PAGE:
WASHINGTON -- Sen. Mark Udall (D-Colo.), a member of the Senate Intelligence Committee, on Sunday expressed skepticism over whether the government's vast intelligence-gathering program is entirely necessary to thwart terrorist plots.
"It's unclear to me that we've developed any intelligence through the [phone call] metadata program that's led to the disruption of plots that we couldn't obtain through other programs," Udall said on CNN's "State of the Union."
Udall, who in recent days has emerged as one of the most outspoken critics of the Obama administration's surveillance methods, conceded that a different government program known as PRISM -- which monitors the Internet activity of foreigners -- has paid some dividends. Still, he emphasized his criticism of the government's phone record collection program.
"Maybe Americans think this is OK, but I think the line has been drawn too much toward we're going to invade your privacy rather than we're going to protect your privacy," he said.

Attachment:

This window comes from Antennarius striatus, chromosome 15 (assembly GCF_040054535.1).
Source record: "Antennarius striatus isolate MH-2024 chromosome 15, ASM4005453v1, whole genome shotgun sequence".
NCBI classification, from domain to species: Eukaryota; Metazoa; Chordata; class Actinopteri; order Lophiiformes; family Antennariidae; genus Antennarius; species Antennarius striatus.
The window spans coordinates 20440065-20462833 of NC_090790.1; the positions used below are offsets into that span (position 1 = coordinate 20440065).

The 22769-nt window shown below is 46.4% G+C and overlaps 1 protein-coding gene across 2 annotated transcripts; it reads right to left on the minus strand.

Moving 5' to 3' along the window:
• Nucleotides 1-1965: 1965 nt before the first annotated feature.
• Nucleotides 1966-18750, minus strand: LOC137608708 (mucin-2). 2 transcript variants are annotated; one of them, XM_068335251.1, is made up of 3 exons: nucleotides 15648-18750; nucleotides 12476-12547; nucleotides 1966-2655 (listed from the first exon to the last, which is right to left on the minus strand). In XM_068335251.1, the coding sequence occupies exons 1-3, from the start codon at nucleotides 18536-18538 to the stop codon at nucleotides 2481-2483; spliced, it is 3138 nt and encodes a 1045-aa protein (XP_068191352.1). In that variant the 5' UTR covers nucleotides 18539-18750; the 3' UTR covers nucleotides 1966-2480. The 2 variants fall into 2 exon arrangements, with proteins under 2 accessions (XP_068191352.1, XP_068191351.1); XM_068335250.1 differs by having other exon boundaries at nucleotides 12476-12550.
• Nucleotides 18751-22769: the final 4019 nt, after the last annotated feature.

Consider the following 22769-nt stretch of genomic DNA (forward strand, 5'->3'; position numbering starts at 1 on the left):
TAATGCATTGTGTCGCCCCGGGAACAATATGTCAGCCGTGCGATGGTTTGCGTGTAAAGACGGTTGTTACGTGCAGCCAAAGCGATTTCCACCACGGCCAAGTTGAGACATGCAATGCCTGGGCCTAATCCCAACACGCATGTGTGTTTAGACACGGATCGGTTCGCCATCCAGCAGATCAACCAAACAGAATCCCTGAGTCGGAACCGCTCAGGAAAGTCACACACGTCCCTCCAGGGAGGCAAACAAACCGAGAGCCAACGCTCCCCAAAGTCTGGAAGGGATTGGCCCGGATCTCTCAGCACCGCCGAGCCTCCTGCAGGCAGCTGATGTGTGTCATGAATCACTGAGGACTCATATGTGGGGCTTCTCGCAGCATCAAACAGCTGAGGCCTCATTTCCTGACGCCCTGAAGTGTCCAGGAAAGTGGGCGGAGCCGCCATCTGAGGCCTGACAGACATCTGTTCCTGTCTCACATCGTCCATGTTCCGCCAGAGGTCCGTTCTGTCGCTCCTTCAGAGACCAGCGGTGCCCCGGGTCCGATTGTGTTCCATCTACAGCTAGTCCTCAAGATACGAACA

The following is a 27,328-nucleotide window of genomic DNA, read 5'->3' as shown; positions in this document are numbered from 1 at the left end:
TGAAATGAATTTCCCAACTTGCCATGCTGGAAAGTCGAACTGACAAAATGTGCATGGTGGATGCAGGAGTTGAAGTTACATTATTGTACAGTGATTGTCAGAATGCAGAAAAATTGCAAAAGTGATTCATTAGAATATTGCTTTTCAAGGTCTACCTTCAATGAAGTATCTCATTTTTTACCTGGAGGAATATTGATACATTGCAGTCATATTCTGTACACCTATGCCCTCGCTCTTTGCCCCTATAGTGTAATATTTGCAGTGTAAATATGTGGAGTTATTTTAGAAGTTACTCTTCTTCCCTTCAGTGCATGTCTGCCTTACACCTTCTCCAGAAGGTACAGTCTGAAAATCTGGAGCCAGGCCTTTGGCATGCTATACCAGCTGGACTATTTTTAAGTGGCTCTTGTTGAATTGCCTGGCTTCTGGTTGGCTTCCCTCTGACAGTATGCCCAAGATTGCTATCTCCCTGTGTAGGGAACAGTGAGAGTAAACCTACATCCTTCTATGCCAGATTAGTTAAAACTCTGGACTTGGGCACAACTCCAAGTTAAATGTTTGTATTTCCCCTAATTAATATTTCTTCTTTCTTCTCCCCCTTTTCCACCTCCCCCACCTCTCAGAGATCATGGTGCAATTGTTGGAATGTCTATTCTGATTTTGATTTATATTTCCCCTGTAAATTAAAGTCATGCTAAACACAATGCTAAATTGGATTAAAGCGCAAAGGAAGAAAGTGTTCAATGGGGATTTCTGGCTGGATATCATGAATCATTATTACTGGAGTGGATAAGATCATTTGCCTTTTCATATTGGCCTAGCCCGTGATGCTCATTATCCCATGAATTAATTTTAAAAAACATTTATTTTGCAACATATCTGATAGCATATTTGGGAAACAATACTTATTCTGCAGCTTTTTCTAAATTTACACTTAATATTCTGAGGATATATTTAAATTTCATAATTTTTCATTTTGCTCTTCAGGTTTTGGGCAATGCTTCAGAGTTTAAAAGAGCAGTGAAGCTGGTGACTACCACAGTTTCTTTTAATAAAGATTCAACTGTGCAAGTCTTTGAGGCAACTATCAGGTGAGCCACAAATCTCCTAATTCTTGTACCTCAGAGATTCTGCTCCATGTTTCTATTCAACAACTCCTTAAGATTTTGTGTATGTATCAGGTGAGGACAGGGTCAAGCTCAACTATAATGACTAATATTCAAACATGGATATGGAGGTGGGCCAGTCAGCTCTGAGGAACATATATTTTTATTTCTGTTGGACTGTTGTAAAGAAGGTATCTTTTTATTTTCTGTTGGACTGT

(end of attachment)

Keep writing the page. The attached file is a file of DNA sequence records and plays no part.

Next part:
Debate over the intelligence-gathering efforts had been set off by The Guardian's recent report that the Obama administration ordered Verizon to turn over millions of phone records to the National Security Agency. The move, congressional leaders say, was part of a broader strategy to prevent terrorist attacks.
No names were attached to the records sent to the NSA and the contents of the conversations were never disclosed. But that's little comfort to Udall, who said the government can extrapolate a lot from "when you call, where you call."
"I expect the government to protect my privacy, and it looks like that isn't what's happening," said Udall.